Latin recessus, from recedere to recede
- 1: the action of receding : recession
- 2: a hidden, secret, or secluded place or part
- 3a : indentation, cleft <a deep recess in the hill>
- b : alcove <a recess lined with books>
- 4: a suspension of business or procedure often for rest or relaxation <children playing at recess>
Recess is a general term for a period of time in which a group of people is temporarily dismissed from its duties. In parliamentary procedure, a recess is initiated by a motion to recess. It was invented by Bronson Alcott, who wanted his students to have active physical play and time to talk.
In education, "recess" is the North American term (known as "playtime" or "break" in the UK and Ireland, sometimes "playlunch" or "little lunch" in Australia, or "interval" or "morning tea" in New Zealand) for a daily period, typically ten to thirty minutes, in elementary school where students are allowed to leave the school's interior to enter its adjacent outdoor playground, where they can play on recreational equipment, such as seesaws and swing sets, or engage in activities such as basketball, dodgeball, or four square.
Importance of play in child development
Although no formal education exists during recess, sociologists and psychologists consider recess an integral portion of child development, to teach them the importance of social skills and physical education. Play is essential for children to develop not only their physical abilities, but also their intellectual, social, and moral capabilities. Via play, children are able to learn about the world around them. By role playing, children are able to experience, and gain insight on, a socio-emotional level. Psychomotor learning also gives children clues on how the world around them works as they can physically demonstrate such skills. Children need the freedom to play in order to learn skills necessary to become competent adults such as coping with stress and problem solving. Through the means of caregiver's observations of children’s play, one is able to identify deficiencies in children’s development.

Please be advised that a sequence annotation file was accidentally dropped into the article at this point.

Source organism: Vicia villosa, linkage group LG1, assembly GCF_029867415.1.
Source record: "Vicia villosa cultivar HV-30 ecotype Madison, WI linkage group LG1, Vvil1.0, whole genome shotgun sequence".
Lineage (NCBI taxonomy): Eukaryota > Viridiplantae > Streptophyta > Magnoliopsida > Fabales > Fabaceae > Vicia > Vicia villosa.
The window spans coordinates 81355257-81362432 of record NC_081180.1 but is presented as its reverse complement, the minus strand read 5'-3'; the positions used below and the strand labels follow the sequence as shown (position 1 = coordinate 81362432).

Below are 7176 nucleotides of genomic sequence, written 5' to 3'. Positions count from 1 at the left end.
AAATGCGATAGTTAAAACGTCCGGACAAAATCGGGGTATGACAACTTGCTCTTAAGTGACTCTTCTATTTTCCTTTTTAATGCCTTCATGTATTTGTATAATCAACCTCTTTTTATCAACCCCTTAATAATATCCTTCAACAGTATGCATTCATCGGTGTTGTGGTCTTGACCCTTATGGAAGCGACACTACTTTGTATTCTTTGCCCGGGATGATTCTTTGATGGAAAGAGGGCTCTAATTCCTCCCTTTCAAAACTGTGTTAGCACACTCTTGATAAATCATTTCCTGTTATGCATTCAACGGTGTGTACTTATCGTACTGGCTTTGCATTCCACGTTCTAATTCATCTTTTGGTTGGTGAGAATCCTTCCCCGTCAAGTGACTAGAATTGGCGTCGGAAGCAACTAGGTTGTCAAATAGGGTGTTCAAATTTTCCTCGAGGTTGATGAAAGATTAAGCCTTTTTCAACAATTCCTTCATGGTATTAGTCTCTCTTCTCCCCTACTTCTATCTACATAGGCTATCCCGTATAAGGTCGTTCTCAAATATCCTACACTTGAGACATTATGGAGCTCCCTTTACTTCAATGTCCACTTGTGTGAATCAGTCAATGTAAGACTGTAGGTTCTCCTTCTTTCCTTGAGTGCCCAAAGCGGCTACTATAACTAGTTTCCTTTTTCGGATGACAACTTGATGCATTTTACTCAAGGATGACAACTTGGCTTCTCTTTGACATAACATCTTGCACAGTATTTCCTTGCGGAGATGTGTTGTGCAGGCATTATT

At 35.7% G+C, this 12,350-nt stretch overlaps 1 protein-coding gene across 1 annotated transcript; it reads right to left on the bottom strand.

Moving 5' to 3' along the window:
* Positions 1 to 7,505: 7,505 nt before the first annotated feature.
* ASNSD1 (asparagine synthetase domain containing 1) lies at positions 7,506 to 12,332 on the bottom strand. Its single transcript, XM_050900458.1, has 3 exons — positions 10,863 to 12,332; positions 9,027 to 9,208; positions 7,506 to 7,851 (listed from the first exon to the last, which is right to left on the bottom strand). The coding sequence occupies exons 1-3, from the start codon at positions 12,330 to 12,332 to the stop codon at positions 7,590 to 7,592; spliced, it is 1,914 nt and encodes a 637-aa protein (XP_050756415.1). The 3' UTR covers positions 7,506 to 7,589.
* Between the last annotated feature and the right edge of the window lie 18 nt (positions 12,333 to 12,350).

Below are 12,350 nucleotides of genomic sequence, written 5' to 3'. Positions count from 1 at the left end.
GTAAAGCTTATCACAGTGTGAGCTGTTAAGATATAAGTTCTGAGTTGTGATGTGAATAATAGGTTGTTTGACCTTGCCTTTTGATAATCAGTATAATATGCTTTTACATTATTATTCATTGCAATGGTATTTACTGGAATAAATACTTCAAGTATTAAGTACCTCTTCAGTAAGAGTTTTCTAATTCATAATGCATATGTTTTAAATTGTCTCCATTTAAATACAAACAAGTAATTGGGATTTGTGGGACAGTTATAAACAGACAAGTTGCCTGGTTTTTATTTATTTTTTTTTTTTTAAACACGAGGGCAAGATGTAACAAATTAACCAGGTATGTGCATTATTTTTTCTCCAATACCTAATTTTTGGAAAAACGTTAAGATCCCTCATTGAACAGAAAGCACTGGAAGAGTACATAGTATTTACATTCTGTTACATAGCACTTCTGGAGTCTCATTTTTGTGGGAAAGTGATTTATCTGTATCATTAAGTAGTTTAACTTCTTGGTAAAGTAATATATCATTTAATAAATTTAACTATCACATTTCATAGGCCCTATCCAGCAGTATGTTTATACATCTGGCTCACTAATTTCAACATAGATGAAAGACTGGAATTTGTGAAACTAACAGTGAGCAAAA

If the weather is bad, recess may be held indoors, in the classroom, where the students finish work, play board games or other activities that take more than one to play. This helps encourage group activity and some of the games are also educational. Or, they might play educational computer games or read books.
Effects of limiting recess
Data suggests that students who lack opportunities for play do not grow into happy, well adjusted adults, and, although schools are now focusing their attention on the test scores while eliminating recess/physical education, studies show that recess and/or P.E. actually increase test scores as the students produce dopamine, a neurotransmitter involved in memory and problem solving.
Childhood obesity and type 2 diabetes are also a major concern as the United States youth do not get the physical outlet needed not only for their cognitive development but for their physical health.